What Was the Financial Crisis?

Mike from Rortybomb writes,

Your local shadow bank took in money in the repo market as deposits, and used senior tranches of debt as the collateral. Now what happens when it needs liquidity? There is no market maker of last resort who the system as a whole could turn to. Repeat that again. It exists in the shadows, there is nowhere to turn to for emergency liquidity. There is no regulation/liquidity tradeoff here. This is what is meant by being unregulated - not that there weren't any government agents in sight.

As such it was only a matter of time before a bank run of epic proportions happened.

There is a fundamental divide over whether the financial crisis was a liquidity crisis or a solvency crisis. Mike is putting himself, along with Gary Gorton, in the liquidity crisis camp. In this view, there was a bank run that took place outside the banking system.

I think of the crisis as primarily a solvency crisis.


People made mortgage loans that only were good in an environment of continual house price appreciation. House prices stopped rising. The loans turned out to be bad. The holders of those loans turned out to be extremely highly leveraged, meaning that they had insufficient capital to survive in the event that loans turned out to be bad.

The liquidity crisis fits with the "shadow banking" story. That story in turn facilitates blaming the crisis on regulators being out of position with respect to the problem.

For the solvency crisis story, the institutions that held mortgages and mortgage credit risk were at the center of the story. That means banks, which were regulated. That means Freddie Mac and Fannie Mae, which were regulated by the Office of Federal Housing Enterprise Oversight (although I believe that Congress tampered with OFHEO to make it fairly ineffective).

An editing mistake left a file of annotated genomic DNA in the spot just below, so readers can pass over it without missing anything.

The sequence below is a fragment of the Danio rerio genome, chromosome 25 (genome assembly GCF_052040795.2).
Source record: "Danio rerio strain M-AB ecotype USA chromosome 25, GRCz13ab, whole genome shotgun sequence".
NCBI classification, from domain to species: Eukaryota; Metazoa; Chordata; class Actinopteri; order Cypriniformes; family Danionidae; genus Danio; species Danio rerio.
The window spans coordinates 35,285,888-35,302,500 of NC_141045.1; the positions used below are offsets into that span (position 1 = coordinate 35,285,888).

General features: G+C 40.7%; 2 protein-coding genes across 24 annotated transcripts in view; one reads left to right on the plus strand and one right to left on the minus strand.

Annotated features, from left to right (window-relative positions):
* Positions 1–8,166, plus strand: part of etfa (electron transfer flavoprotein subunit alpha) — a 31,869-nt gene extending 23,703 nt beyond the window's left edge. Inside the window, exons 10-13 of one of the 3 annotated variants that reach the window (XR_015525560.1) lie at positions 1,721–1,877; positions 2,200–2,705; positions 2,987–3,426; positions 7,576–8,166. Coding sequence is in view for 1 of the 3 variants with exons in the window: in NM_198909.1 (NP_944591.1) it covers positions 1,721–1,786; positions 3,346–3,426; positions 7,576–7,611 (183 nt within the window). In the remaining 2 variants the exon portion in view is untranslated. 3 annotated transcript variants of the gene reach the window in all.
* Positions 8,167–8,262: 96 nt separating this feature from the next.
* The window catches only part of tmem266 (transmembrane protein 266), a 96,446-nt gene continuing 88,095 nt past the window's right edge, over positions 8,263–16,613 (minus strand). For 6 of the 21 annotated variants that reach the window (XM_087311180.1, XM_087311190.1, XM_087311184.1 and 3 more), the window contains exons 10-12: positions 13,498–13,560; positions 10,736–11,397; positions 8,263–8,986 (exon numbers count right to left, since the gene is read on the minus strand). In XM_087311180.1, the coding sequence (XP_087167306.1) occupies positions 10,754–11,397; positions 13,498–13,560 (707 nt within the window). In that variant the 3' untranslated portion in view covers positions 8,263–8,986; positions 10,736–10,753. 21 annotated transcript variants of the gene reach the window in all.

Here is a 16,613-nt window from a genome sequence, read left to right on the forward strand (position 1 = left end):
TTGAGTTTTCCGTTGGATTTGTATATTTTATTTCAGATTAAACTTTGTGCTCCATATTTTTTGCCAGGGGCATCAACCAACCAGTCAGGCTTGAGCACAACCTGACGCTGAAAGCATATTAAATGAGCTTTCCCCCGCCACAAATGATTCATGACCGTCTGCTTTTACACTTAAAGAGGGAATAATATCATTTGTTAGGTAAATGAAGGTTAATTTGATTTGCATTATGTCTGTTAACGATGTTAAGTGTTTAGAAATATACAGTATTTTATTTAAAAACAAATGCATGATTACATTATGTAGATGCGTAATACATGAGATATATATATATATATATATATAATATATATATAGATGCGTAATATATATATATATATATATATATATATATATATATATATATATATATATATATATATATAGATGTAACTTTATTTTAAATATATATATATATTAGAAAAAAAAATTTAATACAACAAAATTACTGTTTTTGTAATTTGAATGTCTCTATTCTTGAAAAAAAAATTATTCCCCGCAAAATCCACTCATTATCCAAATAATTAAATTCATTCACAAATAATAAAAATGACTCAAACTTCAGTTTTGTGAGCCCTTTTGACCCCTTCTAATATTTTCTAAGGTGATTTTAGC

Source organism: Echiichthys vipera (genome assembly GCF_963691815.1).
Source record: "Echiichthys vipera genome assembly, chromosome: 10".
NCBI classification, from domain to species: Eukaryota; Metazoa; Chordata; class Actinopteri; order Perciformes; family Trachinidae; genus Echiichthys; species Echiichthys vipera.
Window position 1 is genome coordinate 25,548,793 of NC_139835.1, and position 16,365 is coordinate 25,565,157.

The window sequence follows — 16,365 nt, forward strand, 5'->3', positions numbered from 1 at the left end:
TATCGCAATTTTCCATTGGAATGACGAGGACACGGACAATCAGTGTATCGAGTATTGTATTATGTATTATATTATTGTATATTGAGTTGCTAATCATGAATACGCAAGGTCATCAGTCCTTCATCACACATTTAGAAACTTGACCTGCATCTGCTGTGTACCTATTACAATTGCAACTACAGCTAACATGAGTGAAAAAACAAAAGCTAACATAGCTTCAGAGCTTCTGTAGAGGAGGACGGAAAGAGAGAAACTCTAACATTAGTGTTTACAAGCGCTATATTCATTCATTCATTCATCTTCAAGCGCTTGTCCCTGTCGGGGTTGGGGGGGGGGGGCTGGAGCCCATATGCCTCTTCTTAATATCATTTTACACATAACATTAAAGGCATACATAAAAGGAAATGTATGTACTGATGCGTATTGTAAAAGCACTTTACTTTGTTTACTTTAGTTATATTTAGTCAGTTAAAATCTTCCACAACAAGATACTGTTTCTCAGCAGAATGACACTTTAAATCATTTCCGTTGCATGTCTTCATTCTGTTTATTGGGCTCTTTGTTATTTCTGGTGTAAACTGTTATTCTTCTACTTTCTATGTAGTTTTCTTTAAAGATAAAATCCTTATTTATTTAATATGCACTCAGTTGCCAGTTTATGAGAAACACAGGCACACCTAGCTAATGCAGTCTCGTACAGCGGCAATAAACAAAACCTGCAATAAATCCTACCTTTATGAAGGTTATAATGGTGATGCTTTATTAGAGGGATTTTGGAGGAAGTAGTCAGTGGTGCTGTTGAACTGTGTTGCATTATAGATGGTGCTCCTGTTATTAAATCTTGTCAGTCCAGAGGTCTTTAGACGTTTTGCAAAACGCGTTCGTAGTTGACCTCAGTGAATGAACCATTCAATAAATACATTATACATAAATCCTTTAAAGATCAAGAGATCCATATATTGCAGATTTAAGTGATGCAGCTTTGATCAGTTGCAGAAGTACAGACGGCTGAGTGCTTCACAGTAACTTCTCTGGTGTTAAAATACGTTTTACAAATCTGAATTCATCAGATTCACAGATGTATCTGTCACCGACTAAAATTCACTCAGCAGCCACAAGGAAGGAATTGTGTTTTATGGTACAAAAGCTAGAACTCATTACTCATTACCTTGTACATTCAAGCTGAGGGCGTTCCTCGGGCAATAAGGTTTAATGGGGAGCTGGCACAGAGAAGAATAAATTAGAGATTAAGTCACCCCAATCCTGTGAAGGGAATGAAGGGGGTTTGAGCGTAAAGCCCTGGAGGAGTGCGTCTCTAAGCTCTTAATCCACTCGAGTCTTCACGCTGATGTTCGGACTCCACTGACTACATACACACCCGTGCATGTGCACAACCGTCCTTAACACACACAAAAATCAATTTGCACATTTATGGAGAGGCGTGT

This issue of which type of crisis we faced is very important going forward. The Obama Administration is basing its policies on the liquidity crisis story. They think we should go back to the same financial structure, but with more regulatory players. See Felix Salmon's summary.

Those of us who see the financial crisis as a solvency crisis have doubts about securitization. We worry about the incentives of banks to create leverage and take excessive risk. We have a different diagnosis and we propose different cures.

Presented by

Arnold Kling

Arnold Kling earned his Ph.D in economics at MIT. He was an economist on the staff of the Federal Reserve Board. From 1986-1994 he worked at Freddie Mac. He started Homefair.com in 1994 and sold it in 1999. His fourth book, From Poverty to Prosperity, co-authored with Nick Schulz, is due out in April of 2009. He blogs regularly at Econlog.

Why Is Google Making Human Skin?

Hidden away on Google’s campus, doctors at a world-class life sciences lab are trying to change the way people think about their health.

Join the Discussion

After you comment, click Post. If you’re not already logged in you will be asked to log in or register with Disqus.

Please note that The Atlantic's account system is separate from our commenting system. To log in or register with The Atlantic, use the Sign In button at the top of every page.

blog comments powered by Disqus

Videos

Why Is Google Making Human Skin?

Hidden away on Google’s campus, doctors are changing the way people think about health.

Video

How to Build a Tornado

A Canadian inventor believes his tornado machine could solve the world's energy crisis.

Video

A New York City Minute, Frozen in Time

This short film takes you on a whirling tour of the Big Apple

Video

What Happened to the Milky Way?

Light pollution has taken away our ability to see the stars. Can we save the night sky?

Video

The Pentagon's $1.5 Trillion Mistake

The F-35 fighter jet was supposed to do everything. Instead, it can barely do anything.

More in Business

Just In